One of the latest trends in the world of health is dubbed the niacin flush. You might know niacin as Vitamin B3. Undergoing a niacin flush simply means that you detox your body by taking in an overdose of Vitamin B3. This has several positive effects for your health. However, not many people know how to achieve an overdose of niacin, what the possible side effects are, and how you can avoid any uncomfortable side effects.
The daily recommended dose for healthy human adults is 15-20 mg of niacin per day. However, alcohol consumption (especially binge drinking) can destroy the body’s stores of niacin in the body and this dosage may not be adequate. Fortunately, for people living in the developed part of the world, it is very easy to consume this recommended dose. Almost all dairy products like yogurt and milk contain some amounts of niacin.
However, in order to “overdose” you will need amounts exceeding 100 mg per day. This is a lot harder to attain. The key to success lies in knowing which foods have a high niacin density and which do not. For example, although dairy products are a good source of niacin, they are not packed with Vitamin B3. You have to eat a lot of yogurt before you would reach 100 mg niacin. Skip all the dairy and try the following foods for a real niacin punch:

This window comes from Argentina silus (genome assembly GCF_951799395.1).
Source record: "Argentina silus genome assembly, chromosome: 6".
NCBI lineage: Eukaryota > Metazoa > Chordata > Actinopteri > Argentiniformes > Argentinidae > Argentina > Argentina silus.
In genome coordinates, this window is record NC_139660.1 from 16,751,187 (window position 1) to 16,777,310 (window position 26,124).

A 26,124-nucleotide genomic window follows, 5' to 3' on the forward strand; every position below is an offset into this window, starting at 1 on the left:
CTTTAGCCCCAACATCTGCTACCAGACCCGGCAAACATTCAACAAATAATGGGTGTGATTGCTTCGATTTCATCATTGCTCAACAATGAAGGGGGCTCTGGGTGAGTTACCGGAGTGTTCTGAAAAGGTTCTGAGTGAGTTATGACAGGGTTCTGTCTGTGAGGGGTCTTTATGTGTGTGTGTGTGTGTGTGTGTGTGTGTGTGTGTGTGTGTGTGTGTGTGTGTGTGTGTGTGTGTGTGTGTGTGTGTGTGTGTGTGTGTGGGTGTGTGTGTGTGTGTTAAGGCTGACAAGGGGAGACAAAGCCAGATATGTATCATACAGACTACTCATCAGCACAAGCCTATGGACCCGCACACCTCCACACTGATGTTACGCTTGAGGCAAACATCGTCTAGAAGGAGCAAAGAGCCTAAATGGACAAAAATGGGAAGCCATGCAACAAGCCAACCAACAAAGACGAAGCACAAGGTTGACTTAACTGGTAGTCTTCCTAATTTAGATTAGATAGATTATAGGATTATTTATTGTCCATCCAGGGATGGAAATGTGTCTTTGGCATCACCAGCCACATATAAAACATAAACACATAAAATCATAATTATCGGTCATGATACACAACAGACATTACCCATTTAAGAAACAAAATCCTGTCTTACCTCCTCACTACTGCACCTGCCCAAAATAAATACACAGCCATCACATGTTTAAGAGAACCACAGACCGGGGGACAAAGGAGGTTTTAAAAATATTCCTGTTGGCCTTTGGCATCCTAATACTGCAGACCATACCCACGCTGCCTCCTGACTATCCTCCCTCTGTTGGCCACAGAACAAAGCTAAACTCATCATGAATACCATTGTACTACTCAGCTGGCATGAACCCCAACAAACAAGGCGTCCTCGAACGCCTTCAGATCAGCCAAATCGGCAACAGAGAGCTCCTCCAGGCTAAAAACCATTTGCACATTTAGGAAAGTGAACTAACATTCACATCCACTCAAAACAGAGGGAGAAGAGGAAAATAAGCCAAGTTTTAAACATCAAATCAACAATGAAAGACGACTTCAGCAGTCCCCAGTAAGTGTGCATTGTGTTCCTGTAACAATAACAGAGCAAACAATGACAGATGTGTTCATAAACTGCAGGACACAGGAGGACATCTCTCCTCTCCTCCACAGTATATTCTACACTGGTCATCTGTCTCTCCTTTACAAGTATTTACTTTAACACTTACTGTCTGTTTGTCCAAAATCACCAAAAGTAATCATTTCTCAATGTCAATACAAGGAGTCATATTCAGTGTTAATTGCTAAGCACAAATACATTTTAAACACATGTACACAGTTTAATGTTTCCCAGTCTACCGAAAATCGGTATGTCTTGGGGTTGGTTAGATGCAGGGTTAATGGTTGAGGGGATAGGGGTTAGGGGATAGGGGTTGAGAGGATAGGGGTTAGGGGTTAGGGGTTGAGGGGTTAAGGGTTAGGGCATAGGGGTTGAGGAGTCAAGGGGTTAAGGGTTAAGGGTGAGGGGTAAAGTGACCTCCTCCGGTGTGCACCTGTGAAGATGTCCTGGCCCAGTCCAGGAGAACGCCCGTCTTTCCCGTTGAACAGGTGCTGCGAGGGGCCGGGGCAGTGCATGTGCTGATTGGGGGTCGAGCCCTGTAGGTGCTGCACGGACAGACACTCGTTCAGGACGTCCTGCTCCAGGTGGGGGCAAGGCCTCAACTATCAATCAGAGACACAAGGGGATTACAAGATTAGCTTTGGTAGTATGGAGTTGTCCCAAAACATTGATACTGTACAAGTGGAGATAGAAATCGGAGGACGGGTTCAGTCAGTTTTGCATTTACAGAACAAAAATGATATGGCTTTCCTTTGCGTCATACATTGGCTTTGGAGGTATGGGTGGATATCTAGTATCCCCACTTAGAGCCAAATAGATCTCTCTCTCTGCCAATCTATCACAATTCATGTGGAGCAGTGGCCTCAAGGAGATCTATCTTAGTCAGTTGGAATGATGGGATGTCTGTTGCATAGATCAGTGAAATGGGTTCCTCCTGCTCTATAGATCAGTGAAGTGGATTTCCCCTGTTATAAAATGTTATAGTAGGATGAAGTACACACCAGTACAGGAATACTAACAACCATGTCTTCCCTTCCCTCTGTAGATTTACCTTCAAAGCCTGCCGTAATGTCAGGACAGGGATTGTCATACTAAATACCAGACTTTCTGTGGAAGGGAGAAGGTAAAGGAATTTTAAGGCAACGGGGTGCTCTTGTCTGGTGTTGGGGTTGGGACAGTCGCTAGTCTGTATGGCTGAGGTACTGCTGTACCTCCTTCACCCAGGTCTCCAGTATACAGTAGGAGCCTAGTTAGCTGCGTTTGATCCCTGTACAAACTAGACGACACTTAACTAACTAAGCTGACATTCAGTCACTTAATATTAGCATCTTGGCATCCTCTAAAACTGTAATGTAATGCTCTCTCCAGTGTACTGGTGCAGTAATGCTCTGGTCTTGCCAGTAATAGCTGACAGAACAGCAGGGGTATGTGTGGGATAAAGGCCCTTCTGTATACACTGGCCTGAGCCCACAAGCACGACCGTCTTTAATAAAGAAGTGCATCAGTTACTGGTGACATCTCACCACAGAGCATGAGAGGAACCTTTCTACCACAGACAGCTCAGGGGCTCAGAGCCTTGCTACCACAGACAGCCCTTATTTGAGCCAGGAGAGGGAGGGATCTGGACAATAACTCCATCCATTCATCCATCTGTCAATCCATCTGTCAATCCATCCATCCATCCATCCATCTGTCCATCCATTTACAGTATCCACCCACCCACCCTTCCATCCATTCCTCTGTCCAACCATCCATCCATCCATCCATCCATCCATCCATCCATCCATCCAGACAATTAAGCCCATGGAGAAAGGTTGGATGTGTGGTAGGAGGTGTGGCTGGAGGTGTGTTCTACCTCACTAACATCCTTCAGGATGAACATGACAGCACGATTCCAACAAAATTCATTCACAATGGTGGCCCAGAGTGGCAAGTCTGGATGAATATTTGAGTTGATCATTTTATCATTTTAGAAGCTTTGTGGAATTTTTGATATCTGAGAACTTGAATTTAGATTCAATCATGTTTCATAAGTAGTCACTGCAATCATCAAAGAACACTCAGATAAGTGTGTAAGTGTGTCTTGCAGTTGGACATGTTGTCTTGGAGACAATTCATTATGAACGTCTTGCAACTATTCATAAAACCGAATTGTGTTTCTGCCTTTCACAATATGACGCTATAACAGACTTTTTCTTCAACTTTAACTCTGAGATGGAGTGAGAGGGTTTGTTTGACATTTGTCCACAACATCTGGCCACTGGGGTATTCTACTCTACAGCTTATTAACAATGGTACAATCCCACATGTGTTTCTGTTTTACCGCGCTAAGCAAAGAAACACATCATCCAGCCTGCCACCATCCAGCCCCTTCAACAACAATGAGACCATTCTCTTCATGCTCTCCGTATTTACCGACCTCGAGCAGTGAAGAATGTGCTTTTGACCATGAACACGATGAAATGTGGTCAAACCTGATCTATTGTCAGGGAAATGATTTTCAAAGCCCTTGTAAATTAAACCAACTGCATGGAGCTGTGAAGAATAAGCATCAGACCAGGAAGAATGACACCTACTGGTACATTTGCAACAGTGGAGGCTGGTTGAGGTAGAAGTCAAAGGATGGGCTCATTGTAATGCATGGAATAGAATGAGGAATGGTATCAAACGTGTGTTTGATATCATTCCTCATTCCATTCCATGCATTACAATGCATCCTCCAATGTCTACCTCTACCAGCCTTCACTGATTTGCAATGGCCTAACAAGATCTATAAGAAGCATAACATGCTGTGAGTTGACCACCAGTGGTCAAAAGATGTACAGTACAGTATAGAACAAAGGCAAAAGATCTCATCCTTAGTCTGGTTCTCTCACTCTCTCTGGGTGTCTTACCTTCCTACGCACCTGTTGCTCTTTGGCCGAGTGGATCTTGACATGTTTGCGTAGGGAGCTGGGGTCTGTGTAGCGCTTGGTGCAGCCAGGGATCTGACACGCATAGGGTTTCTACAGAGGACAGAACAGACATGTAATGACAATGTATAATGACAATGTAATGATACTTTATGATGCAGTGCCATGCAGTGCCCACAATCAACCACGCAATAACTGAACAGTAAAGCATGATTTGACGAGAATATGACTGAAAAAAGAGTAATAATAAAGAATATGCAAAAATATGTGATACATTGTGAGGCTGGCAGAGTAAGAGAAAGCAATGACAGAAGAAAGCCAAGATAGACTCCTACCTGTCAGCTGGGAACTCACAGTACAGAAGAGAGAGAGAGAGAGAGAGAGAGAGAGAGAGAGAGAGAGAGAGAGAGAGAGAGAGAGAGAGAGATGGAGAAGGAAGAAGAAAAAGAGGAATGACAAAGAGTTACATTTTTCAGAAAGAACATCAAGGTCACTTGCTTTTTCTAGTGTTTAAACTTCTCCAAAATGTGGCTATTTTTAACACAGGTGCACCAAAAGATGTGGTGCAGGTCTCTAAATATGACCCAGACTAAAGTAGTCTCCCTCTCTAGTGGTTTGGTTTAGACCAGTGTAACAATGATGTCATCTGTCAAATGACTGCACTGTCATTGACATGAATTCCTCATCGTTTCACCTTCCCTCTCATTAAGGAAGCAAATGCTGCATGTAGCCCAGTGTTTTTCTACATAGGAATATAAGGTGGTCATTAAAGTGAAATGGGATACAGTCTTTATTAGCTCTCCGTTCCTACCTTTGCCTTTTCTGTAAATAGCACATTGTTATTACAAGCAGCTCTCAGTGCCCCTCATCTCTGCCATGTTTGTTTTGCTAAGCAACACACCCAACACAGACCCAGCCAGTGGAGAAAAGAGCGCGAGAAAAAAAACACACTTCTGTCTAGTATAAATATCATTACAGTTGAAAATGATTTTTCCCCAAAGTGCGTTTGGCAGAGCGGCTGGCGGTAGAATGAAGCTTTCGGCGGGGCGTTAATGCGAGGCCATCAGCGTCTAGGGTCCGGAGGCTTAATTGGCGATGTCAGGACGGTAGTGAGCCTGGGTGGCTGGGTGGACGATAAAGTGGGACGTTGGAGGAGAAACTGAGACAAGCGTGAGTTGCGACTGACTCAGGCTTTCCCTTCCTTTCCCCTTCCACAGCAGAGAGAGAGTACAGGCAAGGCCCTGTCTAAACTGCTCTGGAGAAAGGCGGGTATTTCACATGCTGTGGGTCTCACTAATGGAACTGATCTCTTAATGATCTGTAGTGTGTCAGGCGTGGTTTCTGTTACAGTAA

- 1 tablespoon of tamari soy sauce has .8 mg of niacin.
- 1 cup of chunked tuna has around 20 mg of niacin.
- 1 cup of Shiitake mushrooms has as much as 6.50 mg of niacin.
If you are pressed for time or simply do not like these foods, you could also take niacin supplements like Slo-niacin. However, if you have the time and money, I would really recommend eating niacin naturally, because the foods also provide other vitamins and minerals that the body really needs, too.
The most common side effect of niacin flush is reddening of the skin. Your skin will feel like it has endured a severe sun burn. Furthermore, you could feel a tingling sensation in the chest. These side effects will generally last for only a half an hour maximum; however, this does depend on the amount of dosage you take and it differs from person to person.
In order to avoid these side effects, I would recommend you take an aspirin 30 minutes prior to your niacin rich meal or supplement. Other remedies that other users have reported as helpful include Vitamin C tablets and garlic extract.